My World Of Aviation Began In Engineering…
Right on the Pacific Northwest lies the lovely city of Seattle and home to the Boeing Commercial Airplane Company. It was the first city that I visited in continental United States and one that I went frequently. Honolulu, a stopover on the way across the Pacific to Seattle was my first.
I had started my Singapore Airlines (SIA) career as one of two Structure Engineers in the 1970s, looking after the structural health and safety of the airframes of the Boeing 737s, the aging 707s and the then-new 747s.
SIA All-Boeing Fleet Then…
I was fortunate to have a senior engineer who was kind and so very willing to teach and share his vast technical experience. He was my first real mentor at the workplace. That early part of my aviation career had given me many great associations with the Boeing engineers, both in Renton and in Everret, as well as SIA’s team of well-trained Licensed Aircraft Engineers and my department’s Technical Services Engineers. Hitherto, SIA had been a loyal and firm customer of Boeing, operating an all-Boeing fleet. Seattle was my second home.
Imagine my excitement when I re-visited Seattle last week with my wife, she for the first time and I had a total of about 150 days over many trips. Known for its rather wet weather, Seattle did not disappoint. She gave us four days of sunshine and a lovely spring.
You will be bewildered by the choices available to visit and sample her attractions and great choices of cuisines and seafoods. There’s the first ever Starbucks outlet in Pike Place if you are in the mood for some nostalgia. You can walk, cycle, fly, take a boat or a ferry ride. You can even rent and ride a Segway.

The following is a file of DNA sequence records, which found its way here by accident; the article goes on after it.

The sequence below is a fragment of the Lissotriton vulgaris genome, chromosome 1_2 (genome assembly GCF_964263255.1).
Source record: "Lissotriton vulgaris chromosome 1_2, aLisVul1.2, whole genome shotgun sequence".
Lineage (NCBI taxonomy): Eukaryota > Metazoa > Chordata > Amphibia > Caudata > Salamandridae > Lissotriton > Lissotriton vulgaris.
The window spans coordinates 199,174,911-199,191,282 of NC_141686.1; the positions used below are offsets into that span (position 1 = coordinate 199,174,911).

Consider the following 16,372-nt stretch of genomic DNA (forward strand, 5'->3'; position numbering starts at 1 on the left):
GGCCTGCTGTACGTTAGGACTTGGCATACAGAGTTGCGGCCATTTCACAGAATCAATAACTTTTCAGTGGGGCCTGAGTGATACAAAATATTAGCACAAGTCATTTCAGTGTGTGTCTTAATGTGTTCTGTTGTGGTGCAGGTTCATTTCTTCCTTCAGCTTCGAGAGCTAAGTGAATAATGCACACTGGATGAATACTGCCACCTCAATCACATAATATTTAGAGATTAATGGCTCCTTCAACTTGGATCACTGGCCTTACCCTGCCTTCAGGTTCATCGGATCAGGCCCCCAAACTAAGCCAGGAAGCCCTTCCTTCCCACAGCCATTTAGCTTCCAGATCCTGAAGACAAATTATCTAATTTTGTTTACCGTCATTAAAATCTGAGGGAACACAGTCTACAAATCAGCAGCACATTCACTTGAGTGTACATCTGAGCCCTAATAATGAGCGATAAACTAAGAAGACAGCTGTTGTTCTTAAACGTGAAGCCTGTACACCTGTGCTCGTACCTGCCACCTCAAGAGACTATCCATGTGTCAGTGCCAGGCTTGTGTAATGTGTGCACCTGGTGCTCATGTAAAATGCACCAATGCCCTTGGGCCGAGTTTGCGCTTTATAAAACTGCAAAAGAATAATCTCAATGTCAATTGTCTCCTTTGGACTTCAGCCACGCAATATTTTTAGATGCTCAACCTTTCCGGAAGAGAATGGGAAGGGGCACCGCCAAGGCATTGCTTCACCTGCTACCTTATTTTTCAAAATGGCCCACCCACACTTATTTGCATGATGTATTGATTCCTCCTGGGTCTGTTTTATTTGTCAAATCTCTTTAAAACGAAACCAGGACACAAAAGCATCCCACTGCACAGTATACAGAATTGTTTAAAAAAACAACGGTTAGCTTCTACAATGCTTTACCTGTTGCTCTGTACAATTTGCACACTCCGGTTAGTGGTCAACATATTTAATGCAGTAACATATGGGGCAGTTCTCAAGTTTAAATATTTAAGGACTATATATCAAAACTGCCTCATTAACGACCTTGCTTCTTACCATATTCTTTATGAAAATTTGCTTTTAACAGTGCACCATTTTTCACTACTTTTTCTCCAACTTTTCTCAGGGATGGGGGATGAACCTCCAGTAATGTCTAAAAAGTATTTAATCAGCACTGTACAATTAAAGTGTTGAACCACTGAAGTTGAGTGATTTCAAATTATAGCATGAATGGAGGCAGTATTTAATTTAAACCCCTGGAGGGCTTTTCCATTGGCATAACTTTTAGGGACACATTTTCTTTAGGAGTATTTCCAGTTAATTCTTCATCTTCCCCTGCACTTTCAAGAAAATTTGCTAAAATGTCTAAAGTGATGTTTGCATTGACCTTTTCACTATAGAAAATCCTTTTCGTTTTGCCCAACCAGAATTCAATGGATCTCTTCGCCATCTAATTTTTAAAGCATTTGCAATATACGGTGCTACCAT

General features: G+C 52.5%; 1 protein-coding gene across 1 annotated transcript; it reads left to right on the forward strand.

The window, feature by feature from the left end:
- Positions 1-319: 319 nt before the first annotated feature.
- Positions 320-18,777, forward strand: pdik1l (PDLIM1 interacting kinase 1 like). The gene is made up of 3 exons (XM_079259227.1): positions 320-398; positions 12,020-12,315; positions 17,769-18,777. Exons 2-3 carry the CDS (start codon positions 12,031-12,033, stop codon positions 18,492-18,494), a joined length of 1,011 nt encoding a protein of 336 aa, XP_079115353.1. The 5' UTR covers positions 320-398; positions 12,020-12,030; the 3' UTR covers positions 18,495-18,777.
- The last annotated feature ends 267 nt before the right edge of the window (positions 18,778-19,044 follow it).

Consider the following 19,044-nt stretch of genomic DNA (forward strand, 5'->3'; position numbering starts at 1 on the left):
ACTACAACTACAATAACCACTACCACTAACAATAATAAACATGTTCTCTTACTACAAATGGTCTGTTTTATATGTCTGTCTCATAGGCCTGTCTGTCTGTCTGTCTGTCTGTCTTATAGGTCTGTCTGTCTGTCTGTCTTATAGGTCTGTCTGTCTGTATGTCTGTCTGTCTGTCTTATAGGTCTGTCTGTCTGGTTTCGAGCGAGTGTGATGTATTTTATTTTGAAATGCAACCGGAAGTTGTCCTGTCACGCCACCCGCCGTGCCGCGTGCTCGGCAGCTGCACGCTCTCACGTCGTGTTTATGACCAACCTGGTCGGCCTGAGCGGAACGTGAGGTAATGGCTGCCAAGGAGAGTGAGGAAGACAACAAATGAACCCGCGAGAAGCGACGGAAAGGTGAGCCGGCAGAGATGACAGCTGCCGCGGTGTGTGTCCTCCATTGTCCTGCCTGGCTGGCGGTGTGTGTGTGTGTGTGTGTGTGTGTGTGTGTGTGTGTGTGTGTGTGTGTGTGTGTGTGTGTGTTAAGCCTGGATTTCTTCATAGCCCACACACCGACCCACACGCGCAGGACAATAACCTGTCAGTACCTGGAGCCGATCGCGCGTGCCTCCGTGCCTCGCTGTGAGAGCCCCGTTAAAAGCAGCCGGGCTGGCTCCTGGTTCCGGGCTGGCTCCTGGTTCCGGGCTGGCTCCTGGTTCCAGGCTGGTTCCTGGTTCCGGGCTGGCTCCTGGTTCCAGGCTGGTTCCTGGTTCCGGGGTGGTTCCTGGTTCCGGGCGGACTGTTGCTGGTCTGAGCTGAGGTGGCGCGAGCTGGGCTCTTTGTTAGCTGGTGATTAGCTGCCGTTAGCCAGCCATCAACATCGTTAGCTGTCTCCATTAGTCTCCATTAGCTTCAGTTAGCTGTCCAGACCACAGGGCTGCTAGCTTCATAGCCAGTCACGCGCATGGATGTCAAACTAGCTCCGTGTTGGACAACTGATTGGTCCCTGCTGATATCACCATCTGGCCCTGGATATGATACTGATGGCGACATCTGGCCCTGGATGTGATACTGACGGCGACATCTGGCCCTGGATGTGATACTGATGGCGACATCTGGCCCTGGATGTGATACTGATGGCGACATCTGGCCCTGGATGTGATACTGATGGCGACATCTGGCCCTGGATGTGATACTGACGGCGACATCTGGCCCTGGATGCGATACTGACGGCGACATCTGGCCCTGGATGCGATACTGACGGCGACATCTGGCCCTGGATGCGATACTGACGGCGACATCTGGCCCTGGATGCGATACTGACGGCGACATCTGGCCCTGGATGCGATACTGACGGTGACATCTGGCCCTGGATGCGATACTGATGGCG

The only availabilty to tour the Boeing commercial jet assembly plant is via the Future of Flight Center, located nearby. The plant is the largest building, by volume, in the world. For the aviation enthusiasts, the Center enables them to explore the dynamics of flight and new aviation innovations.
For me, it was the opportunity to see and touch the new reinforced carbon composite structures (at the Center I should add) used on the state-of-the-art airframe of the new , the Boeing Dreamliner 787. No more corrosion problems of the aluminium structures of the 707s, 737s and the 747s.
During the behind-the-scenes visit of the Boeing assembly plant (no cameras, no videos, no personal items allowed), I saw for the first time the new assembly line procedures introduced for the 777 and the 787. The airframes were moved along the assembly line at various stages of assembly, and not stay static like for the 747s.
For me, the tour was an education in technological progress in commercial airplanes. Remember this when you next fly on the new-gen airplanes.
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